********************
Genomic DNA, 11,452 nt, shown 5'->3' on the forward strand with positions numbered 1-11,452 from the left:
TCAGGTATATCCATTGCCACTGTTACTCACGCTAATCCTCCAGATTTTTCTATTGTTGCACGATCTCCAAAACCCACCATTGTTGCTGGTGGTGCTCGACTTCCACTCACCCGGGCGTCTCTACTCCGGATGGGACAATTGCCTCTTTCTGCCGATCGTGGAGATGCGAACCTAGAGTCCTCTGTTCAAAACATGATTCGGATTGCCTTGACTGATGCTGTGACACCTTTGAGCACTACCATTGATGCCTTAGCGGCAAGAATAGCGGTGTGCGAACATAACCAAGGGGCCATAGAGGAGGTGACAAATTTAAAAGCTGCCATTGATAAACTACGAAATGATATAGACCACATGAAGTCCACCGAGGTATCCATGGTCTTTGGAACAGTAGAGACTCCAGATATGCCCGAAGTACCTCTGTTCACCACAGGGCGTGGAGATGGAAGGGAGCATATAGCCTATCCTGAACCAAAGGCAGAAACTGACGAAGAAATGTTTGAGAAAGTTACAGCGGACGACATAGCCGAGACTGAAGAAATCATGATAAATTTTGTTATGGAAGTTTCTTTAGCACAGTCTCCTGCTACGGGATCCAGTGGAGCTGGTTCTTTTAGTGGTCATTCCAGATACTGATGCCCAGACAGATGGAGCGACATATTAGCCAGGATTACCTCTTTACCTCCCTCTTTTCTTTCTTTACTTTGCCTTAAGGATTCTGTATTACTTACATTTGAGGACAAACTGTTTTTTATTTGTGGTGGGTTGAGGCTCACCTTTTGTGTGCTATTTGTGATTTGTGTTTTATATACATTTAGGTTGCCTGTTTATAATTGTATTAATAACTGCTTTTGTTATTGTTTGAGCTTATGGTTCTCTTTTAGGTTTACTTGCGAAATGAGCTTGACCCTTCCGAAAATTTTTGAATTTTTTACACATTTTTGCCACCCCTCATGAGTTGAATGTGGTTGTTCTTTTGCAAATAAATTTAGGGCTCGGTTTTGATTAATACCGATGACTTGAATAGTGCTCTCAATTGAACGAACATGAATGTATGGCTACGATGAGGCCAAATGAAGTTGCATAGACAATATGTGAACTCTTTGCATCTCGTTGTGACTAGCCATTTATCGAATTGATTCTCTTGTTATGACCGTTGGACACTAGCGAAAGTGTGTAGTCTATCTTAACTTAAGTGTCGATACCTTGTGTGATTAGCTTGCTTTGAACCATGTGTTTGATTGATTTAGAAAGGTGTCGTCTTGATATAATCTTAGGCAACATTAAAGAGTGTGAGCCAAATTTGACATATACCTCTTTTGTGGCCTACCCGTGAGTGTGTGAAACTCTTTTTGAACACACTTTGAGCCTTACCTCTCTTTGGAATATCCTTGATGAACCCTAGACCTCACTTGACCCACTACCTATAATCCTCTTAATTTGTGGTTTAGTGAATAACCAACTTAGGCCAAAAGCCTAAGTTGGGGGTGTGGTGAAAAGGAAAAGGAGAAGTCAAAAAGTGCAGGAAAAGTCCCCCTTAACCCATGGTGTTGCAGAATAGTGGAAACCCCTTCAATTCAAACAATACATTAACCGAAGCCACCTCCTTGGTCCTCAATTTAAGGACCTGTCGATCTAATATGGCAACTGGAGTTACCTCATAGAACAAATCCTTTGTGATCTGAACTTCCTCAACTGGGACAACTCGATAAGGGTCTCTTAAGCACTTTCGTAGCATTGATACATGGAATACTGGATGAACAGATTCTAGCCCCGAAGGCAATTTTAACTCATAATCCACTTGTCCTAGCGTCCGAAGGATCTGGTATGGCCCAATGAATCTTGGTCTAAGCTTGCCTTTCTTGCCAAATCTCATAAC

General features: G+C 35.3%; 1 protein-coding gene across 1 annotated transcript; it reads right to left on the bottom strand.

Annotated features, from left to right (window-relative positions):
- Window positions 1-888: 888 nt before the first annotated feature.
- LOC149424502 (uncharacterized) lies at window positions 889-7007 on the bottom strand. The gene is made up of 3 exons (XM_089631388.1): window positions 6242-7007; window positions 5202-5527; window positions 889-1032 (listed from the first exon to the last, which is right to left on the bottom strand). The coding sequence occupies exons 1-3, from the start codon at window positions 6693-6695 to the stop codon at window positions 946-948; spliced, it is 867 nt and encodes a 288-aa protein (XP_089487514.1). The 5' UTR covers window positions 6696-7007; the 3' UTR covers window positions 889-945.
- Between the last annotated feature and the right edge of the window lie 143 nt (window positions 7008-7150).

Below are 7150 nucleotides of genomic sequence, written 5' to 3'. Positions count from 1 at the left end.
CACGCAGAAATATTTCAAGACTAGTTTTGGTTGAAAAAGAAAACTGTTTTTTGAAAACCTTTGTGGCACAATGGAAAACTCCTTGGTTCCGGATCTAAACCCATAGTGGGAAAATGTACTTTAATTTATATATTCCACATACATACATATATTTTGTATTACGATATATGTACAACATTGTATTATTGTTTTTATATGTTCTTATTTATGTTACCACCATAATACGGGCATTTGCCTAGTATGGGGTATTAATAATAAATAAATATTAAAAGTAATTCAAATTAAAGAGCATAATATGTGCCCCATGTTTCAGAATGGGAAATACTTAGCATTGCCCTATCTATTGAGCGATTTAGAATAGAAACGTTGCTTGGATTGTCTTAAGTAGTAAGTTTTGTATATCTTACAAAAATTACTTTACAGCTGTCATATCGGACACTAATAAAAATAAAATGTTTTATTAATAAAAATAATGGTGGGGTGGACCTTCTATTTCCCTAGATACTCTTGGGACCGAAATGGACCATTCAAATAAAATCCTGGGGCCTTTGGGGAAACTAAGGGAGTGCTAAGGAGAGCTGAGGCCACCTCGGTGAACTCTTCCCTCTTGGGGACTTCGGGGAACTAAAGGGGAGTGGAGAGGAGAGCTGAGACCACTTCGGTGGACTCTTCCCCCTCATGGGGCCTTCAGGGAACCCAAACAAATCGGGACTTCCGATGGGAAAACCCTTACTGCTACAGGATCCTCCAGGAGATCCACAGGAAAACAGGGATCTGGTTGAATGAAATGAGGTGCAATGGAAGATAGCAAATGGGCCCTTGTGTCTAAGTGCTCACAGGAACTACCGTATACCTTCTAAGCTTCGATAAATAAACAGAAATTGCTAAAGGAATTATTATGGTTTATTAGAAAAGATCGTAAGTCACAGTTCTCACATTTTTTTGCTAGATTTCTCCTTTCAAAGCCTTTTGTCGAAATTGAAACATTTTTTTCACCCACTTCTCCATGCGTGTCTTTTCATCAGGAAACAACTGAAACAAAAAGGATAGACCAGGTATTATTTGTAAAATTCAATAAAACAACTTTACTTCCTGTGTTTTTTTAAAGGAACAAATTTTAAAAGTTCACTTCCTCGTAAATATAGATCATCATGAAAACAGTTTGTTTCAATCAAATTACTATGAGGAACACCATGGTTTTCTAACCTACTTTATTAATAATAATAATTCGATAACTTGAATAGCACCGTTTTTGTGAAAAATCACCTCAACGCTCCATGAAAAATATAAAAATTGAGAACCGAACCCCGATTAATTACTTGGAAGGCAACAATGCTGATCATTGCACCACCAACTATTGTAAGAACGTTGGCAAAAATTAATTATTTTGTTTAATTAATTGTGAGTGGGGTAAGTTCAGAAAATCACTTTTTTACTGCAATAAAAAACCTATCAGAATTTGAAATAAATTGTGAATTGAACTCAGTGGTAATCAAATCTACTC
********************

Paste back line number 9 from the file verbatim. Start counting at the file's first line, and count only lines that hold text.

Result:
CACGCAGAAATATTTCAAGACTAGTTTTGGTTGAAAAAGAAAACTGTTTTTTGAAAACCTTTGTGGCACAATGGAAAACTCCTTGGTTCCGGATCTAAACCCATAGTGGGAAAATGTACTTTAATTTATATATTCCACATACATACATATATTTTGTATTACGATATATGTACAACATTGTATTATTGTTTTTATATGTTCTTATTTATGTTACCACCATAATACGGGCATTTGCCTAGTATGGGGTATTAATAATAAATAAATATTAAAAGTAATTCAAATTAAAGAGCATAATATGTGCCCCATGTTTCAGAATGGGAAATACTTAGCATTGCCCTATCTATTGAGCGATTTAGAATAGAAACGTTGCTTGGATTGTCTTAAGTAGTAAGTTTTGTATATCTTACAAAAATTACTTTACAGCTGTCATATCGGACACTAATAAAAATAAAATGTTTTATTAATAAAAATAATGGTGGGGTGGACCTTCTATTTCCCTAGATACTCTTGGGACCGAAATGGACCATTCAAATAAAATCCTGGGGCCTTTGGGGAAACTAAGGGAGTGCTAAGGAGAGCTGAGGCCACCTCGGTGAACTCTTCCCTCTTGGGGACTTCGGGGAACTAAAGGGGAGTGGAGAGGAGAGCTGAGACCACTTCGGTGGACTCTTCCCCCTCATGGGGCCTTCAGGGAACCCAAACAAATCGGGACTTCCGATGGGAAAACCCTTACTGCTACAGGATCCTCCAGGAGATCCACAGGAAAACAGGGATCTGGTTGAATGAAATGAGGTGCAATGGAAGATAGCAAATGGGCCCTTGTGTCTAAGTGCTCACAGGAACTACCGTATACCTTCTAAGCTTCGATAAATAAACAGAAATTGCTAAAGGAATTATTATGGTTTATTAGAAAAGATCGTAAGTCACAGTTCTCACATTTTTTTGCTAGATTTCTCCTTTCAAAGCCTTTTGTCGAAATTGAAACATTTTTTTCACCCACTTCTCCATGCGTGTCTTTTCATCAGGAAACAACTGAAACAAAAAGGATAGACCAGGTATTATTTGTAAAATTCAATAAAACAACTTTACTTCCTGTGTTTTTTTAAAGGAACAAATTTTAAAAGTTCACTTCCTCGTAAATATAGATCATCATGAAAACAGTTTGTTTCAATCAAATTACTATGAGGAACACCATGGTTTTCTAACCTACTTTATTAATAATAATAATTCGATAACTTGAATAGCACCGTTTTTGTGAAAAATCACCTCAACGCTCCATGAAAAATATAAAAATTGAGAACCGAACCCCGATTAATTACTTGGAAGGCAACAATGCTGATCATTGCACCACCAACTATTGTAAGAACGTTGGCAAAAATTAATTATTTTGTTTAATTAATTGTGAGTGGGGTAAGTTCAGAAAATCACTTTTTTACTGCAATAAAAAACCTATCAGAATTTGAAATAAATTGTGAATTGAACTCAGTGGTAATCAAATCTACTC